Posts Tagged ‘energy medicine’

Courage and Fear

September 11, 2015

CourageFearWe are told to not be afraid and to have faith –“doubt not, fear not”. Indeed, doubt and fear are the two most powerful forces that hold us back in life. For some, they can be completely crippling. For others, they simply hold us back from achieving our full potential in life.

I’ve often wondered about these admonishments. How can you tell someone to not have fear or doubt? How can you respond? “Okay, I won’t have any more fear and I’ll have complete faith.” Wouldn’t it be nice if it were that easy? It’s not though, is it? I believe that what these are really saying though is that we should not allow these to get in our way. We can start to eliminate doubt and fear by exercising faith and courage.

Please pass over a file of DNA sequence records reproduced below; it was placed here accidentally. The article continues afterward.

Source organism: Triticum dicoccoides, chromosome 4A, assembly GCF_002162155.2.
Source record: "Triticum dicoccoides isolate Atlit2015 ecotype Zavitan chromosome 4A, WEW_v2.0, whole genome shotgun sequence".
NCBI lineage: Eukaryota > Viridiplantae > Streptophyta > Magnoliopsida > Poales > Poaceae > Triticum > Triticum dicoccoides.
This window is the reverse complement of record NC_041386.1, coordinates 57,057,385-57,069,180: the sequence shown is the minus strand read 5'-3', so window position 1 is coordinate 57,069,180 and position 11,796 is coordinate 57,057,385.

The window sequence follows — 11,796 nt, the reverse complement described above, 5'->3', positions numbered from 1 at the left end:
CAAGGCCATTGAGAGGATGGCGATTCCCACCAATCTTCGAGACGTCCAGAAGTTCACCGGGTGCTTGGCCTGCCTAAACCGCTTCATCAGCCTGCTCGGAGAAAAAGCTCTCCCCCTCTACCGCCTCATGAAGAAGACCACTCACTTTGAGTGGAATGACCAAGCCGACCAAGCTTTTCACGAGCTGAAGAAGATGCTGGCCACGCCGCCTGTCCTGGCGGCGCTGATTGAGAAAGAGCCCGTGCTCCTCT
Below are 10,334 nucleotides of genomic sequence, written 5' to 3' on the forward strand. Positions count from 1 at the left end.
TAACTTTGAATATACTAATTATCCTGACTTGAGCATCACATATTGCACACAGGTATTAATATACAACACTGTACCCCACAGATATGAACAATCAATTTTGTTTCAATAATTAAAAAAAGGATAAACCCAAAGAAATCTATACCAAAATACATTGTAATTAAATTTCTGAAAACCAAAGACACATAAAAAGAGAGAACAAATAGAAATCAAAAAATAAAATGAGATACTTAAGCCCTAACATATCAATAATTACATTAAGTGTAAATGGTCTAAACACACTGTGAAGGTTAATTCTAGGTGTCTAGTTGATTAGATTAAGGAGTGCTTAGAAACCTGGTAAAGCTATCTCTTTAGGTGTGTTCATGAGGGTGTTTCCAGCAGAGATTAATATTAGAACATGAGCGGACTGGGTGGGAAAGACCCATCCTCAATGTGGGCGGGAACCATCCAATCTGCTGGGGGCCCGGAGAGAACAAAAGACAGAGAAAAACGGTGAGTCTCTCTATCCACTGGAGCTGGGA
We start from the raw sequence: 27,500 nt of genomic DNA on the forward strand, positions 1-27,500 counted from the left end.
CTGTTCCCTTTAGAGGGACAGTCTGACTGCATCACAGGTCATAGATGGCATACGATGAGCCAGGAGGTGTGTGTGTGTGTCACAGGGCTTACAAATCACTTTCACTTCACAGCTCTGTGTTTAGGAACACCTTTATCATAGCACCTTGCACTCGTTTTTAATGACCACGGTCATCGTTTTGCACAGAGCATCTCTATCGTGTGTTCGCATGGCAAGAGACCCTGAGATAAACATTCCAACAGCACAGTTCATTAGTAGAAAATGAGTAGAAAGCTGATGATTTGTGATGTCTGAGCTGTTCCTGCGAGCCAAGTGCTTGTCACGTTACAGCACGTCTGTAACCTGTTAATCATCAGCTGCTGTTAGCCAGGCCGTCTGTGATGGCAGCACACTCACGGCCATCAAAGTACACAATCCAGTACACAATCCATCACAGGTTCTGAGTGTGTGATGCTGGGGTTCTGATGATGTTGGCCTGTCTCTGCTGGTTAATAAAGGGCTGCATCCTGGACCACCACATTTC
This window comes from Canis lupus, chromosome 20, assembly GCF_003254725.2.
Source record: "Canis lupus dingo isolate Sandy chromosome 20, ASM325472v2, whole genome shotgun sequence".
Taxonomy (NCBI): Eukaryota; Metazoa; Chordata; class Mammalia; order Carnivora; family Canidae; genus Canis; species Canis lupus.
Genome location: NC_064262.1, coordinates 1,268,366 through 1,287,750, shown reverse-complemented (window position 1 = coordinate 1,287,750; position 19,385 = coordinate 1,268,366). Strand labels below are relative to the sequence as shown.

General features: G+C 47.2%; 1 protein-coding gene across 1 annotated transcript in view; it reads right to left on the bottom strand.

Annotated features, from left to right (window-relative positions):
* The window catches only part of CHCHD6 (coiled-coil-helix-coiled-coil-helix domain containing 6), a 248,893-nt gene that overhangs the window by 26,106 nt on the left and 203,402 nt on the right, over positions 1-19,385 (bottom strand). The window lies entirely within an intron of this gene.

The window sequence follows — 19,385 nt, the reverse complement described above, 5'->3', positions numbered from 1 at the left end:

Herein lays the crux of the matter. I believe that many of us don’t have a true understanding of what faith and courage really mean. When we feel fear, we wish we had more courage so that we would not be afraid. We then allow that to stop us from doing what should or needs to be done. We know that we could accomplish great things if only we had more faith, but we allow our doubts to hold us back. However, that demonstrates somewhat of a misunderstanding of what faith and courage are. These are action words, not simply a state of mind. Let me explain.